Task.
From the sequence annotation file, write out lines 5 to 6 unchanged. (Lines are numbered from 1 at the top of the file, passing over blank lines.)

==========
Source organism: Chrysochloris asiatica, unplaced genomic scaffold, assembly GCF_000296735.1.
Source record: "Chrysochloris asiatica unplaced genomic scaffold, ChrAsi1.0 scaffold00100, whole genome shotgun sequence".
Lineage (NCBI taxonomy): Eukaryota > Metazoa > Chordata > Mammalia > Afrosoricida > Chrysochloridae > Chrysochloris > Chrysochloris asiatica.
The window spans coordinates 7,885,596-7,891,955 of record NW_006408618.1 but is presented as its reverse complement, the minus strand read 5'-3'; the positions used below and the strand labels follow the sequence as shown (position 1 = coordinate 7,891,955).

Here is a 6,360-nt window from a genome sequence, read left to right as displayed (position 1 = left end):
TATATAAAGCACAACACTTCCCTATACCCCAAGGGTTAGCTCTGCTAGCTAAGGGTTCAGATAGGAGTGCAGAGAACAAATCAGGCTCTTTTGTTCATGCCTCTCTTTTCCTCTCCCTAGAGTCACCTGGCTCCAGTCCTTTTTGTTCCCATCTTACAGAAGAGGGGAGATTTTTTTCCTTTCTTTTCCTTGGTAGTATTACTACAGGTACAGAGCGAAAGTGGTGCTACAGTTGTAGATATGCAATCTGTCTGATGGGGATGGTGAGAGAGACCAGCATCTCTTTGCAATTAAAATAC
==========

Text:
Here is a 6,360-nt window from a genome sequence, read left to right as displayed (position 1 = left end):
TATATAAAGCACAACACTTCCCTATACCCCAAGGGTTAGCTCTGCTAGCTAAGGGTTCAGATAGGAGTGCAGAGAACAAATCAGGCTCTTTTGTTCATGCCTCTCTTTTCCTCTCCCTAGAGTCACCTGGCTCCAGTCCTTTTTGTTCCCATCTTACAGAAGAGGGGAGATTTTTTTCCTTTCTTTTCCTTGGTAGTATTACTACAGGTACAGAGCGAAAGTGGTGCTACAGTTGTAGATATGCAATCTGTCTGATGGGGATGGTGAGAGAGACCAGCATCTCTTTGCAATTAAAATAC